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Sleep in crisis?

Although sleep is not a panacea for any illness, it is a vital component of staying healthy. As Dr. Breus reminds us, it is necessary for the production of T Cells, which are white blood cells that play a critical role in the immune system’s response to viruses. A good night’s sleep also supports the release and production of cytokine, a multifaceted protein that helps the immune system quickly respond to antigens.

The sleep-stress connection

Are you are having trouble falling asleep or staying asleep because of stress? After a poor night’s sleep are you tending to feel more anxious?

In fact, stress and sleep exist in a bi-directional relationship. Just as stress and anxiety trigger insomnia and other sleep problems, lack of sleep increases stress and anxiety. Poor sleep makes us more vulnerable to the symptoms of anxiety, including:

  • Irritability and short-temperedness
  • Feelings of being overwhelmed
  • Struggles with motivation
  • Trouble with concentration and memory recall
  • Lack of energy
  • Increased emotional reactivity

Three go-to stress reducers advised by Dr. Breus

 Deep breathing

 Deep, slow, self-aware breathing is an ancient, powerful way to clear the body of stress and tension, and a great way to relax as part of a nightly transition to sleep.

Try the 4-7-8 breathing method:

In a comfortable position, with your eyes open or closed:

  • Inhale for 4 seconds
  • Hold breath for 7 seconds
  • Exhale slowly, for 8 seconds
  • Repeat several times

By deep breathing before bedtime, you are, in a way, mimicking the breathing patterns of sleep onset, and nudging your body and mind toward its all-important period of rest.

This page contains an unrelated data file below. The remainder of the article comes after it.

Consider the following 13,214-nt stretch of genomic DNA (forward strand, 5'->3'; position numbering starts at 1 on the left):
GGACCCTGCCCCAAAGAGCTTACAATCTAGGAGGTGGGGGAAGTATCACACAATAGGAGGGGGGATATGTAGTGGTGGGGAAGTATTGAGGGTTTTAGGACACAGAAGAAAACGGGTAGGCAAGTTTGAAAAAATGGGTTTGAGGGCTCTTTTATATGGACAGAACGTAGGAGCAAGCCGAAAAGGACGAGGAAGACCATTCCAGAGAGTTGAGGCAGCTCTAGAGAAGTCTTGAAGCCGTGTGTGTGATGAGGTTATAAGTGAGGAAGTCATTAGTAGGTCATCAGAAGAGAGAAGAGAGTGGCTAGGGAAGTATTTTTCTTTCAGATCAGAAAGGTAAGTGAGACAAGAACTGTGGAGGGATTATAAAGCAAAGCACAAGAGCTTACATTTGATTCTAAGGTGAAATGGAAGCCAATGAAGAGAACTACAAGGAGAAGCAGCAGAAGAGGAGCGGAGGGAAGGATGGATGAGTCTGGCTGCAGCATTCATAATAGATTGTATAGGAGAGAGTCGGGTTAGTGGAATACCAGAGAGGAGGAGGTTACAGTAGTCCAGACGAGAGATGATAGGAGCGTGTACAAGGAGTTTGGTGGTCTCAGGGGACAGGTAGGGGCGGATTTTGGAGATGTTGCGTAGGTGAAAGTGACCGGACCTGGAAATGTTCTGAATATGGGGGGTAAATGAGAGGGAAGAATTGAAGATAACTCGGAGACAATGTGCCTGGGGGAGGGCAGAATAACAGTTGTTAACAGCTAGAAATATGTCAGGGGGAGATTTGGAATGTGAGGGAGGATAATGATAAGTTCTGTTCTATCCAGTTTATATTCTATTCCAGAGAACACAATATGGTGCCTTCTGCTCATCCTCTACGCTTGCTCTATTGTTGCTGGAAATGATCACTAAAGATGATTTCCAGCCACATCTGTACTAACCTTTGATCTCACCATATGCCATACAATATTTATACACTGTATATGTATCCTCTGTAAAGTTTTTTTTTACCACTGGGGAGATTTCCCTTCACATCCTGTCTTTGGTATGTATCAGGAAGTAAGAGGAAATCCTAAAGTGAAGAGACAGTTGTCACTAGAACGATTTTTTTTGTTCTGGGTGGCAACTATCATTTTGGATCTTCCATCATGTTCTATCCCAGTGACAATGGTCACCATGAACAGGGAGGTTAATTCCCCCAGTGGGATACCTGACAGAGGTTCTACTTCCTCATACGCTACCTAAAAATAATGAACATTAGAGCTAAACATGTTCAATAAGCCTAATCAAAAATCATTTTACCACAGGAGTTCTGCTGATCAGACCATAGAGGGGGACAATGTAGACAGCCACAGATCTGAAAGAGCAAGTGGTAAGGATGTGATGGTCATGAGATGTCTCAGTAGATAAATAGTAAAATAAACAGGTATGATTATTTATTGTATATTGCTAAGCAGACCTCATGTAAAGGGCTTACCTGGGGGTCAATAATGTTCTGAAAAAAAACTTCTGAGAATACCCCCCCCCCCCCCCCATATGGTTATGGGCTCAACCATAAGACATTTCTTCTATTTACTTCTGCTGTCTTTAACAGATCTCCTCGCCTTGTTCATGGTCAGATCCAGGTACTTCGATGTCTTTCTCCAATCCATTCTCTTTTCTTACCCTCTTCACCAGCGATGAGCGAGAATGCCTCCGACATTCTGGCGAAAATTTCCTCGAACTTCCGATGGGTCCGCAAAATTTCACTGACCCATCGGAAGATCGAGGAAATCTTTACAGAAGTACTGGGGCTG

Guided imagery

Guided imagery is another component of a nightly pre-bed routine. Spending a few minutes engaged in a soothing, restful guided image journey – such as imagining yourself floating peacefully in a calm ocean, being rocked by gentle waves and covered by a warm breeze – can help you gently separate from the stresses of the day and prepare the mind and body to sleep.

Progressive relaxation

 This mind-body relaxation technique is a simple, striking way to become familiar with your body and the places where you hold stress and tension. Progressive relaxation involves working one at a time with different areas and muscle groups of the body, first tensing and relaxing them. This practice cultivates an awareness of what both tension and relaxation feel like in your body. With that awareness you become better prepared to address that physical tension and any mental or emotional stress that accompanies it.

Used as part of a nightly power down routine, progressive relaxation can help you release physical and mental tension that, left unaddressed, can interfere with sleep. A typical progressive relaxation routine starts at the lowest point of the body—the feet—and works gradually up to the top of the head, tensing and relaxing every area of the body along the way.

What if you are already sick?

Sleep is imperative for recovering from illness and improving your weakened immune system. But, when you can’t breathe, have chills and body aches, headaches, and just feel poorly overall, sleep can be hard to find. Here are top tips for getting better sleep when you are ill.

  • Sleep as much as possible – it sounds funny, but your body needs a lot of rest to heal quickly
  • Increase your total sleep time by two hours
  • Remember to stay cool to help create a better sleeping environment
  • Change linens frequently to help control bacterial or virus spread
  • Keep a HEPA air filter running in your room and consider adding a humidifier
  • Use a bed wedge to keep your chest raised to avoid additional congestion and postnasal drip
  • Be sure not to accidently mix medicines that make you sleep. For example, don’t take Benadryl® with other types of pain medications

Finally, why not take advantage of this “calming the mind” guided imagery meditation by Dr. Breus.


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